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Special Weather Statement
Areas of fog have developed early this ...

Churning system to raise surf, downpours along US East Coast

By Alex Sosnowski, AccuWeather senior meteorologist
August 30, 2017, 3:54:31 AM EDT

Drenching showers and gusty winds will increase along the mid-Atlantic through midweek as a system brushes the coast.

The main impacts will be locally dangerous surf and rain that slows travel for a while or ruins a day at the beach.

Small craft operators should exercise caution outside of protective inter-coastal waterways as the disturbance kicks up winds and waves.

Static PTC 10 5 pm

This system was once referred to as potential Tropical Cyclone 10, but the window for it to develop into a tropical depression or tropical storm has closed.

The tropical disturbance pestered Florida with downpours for nearly a week. Fort Myers, Florida, received 14.1 inches of rain during Aug. 23-28.

The center of the disturbance is currently poorly defined. However, the feature will remain over the warm waters of the Gulf Stream, and a non-tropical system to the north is likely to help generate some spin and increase winds in the region.

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Strong winds aloft have helped to prevent the disturbance from developing.

Into Wednesday, a non-tropical system to the north will help add wind along the coast from Virginia to Massachusetts.

These winds may be as punchy as that of a modest nor'easter. Gusts right along the coast will reach between 40 and 50 mph. The wind direction will vary from east to northeast during the storm, then swing into the north and northwest once the storm passes.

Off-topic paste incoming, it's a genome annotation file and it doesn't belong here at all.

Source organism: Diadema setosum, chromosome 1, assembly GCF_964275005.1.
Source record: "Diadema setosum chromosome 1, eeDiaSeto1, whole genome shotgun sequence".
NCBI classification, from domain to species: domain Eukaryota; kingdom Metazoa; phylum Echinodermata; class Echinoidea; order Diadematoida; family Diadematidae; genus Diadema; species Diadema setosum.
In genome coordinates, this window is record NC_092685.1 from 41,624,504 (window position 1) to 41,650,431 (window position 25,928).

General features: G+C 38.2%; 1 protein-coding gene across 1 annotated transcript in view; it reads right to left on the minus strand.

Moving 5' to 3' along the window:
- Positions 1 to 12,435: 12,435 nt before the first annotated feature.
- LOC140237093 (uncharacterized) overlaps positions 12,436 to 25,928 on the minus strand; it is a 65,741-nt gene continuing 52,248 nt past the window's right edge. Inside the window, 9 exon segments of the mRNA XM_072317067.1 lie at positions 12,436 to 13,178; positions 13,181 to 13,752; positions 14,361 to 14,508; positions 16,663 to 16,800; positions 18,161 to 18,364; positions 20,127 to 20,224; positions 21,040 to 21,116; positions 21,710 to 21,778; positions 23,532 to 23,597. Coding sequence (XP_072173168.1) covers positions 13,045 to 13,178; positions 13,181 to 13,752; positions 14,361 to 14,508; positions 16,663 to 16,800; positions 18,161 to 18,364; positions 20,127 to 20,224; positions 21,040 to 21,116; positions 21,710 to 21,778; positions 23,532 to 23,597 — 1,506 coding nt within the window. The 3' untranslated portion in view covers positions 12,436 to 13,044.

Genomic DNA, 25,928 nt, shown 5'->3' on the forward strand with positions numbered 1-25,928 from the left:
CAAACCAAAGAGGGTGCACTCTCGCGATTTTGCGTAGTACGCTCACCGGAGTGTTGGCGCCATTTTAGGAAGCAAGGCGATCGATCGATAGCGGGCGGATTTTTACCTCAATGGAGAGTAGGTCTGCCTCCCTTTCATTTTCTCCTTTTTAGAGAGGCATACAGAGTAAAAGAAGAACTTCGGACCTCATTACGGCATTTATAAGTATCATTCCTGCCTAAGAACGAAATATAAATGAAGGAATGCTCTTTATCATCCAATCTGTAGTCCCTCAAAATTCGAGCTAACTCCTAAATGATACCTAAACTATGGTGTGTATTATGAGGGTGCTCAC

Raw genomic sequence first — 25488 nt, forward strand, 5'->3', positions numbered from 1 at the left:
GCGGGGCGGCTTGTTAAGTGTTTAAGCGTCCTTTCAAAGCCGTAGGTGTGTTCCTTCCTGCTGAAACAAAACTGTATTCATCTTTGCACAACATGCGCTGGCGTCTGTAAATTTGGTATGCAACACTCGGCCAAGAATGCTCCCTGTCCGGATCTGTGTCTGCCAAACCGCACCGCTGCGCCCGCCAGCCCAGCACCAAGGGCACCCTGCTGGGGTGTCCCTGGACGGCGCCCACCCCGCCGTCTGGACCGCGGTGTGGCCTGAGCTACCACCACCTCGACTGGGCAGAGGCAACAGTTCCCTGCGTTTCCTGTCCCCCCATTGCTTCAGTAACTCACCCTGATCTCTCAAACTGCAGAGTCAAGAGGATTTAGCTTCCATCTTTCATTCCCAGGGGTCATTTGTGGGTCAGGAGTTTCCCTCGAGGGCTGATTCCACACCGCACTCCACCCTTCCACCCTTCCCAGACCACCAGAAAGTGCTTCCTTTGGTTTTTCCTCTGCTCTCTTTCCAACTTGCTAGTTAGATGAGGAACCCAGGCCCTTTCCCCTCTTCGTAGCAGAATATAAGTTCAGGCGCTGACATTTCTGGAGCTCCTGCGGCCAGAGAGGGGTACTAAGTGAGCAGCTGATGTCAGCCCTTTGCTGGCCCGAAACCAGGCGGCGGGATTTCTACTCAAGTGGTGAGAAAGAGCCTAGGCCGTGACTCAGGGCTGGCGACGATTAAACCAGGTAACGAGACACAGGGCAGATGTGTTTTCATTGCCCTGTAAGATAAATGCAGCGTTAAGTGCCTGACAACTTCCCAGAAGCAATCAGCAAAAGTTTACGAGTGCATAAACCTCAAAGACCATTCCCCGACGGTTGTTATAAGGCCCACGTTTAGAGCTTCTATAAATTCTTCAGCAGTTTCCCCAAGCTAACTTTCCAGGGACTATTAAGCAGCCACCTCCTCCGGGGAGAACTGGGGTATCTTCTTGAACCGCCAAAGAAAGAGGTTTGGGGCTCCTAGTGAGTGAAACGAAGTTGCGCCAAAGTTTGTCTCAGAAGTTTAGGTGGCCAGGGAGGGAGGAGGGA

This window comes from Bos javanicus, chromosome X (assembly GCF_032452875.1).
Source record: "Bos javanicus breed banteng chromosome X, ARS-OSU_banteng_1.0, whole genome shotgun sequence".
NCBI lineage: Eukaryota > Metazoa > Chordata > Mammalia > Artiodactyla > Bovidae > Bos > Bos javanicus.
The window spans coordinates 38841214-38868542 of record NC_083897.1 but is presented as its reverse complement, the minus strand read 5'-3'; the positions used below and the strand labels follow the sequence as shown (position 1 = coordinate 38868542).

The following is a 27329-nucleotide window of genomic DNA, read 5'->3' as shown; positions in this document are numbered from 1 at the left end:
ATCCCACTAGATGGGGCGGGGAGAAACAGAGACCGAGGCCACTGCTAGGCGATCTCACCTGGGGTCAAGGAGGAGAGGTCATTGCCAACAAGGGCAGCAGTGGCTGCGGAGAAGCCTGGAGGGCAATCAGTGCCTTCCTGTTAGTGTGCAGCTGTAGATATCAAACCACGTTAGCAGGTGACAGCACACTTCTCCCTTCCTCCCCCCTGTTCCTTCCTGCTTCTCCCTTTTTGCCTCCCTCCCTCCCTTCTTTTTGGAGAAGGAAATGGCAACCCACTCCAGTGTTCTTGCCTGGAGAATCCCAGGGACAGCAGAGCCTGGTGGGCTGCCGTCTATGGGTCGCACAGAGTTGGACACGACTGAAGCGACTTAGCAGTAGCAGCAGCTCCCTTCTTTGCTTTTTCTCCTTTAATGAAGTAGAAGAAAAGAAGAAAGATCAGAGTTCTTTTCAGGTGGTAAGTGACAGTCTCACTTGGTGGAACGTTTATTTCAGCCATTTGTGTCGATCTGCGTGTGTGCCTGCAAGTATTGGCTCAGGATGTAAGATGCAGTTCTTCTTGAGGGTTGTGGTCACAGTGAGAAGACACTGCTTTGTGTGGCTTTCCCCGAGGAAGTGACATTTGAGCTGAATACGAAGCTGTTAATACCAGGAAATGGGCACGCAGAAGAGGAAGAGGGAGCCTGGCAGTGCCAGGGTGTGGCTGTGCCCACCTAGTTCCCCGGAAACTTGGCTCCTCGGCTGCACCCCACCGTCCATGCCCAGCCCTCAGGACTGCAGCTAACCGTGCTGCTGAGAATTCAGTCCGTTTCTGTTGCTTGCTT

Static Potential Tropical Cyclone 10 Animation 3 pm Tues

The winds will cause seas and surf to build along much of the Atlantic Seaboard. Where the winds blow the strongest, from eastern North Carolina to New Jersey and Long Island, New York, minor beach erosion can occur with minor coastal flooding possible at times of high tide.

The increased wave action will also pose a risk to bathers much of this week. The number and strength of rip currents will be higher than usual. Bathers heed all warnings and only venture into the water where lifeguards are still on duty. Surf conditions may improve from south to north from Wednesday to Friday.

The combination of the disturbance and the non-tropical feature will allow a batch of locally drenching rain to roll northward along the Atlantic Seaboard. In most cases, the rain will last 12-24 hours.

It is possible that enough rain will fall to cause a few incidents of urban flooding that will far pale in comparison to ongoing events in Texas and southwestern Louisiana due to Harvey.

During the latter part of the week, the tropical feature will head out to sea over the North Atlantic. Some additional strengthening may take place several hundred miles southeast of New England and south of Atlantic Canada.

More than 1,000 miles to the southwest, Harvey is beginning to move and will bring drenching rain to the Northeast during part of the Labor Day weekend.

"Elsewhere in the Atlantic, another tropical disturbance, currently near the Cabo Verde Islands, has the potential to develop into a tropical storm late this week," AccuWeather Hurricane Expert Dan Kottlowski said.

This new disturbance may threaten the northern Caribbean islands next week.

The next name on the list of tropical storms for the Atlantic this year is Irma.

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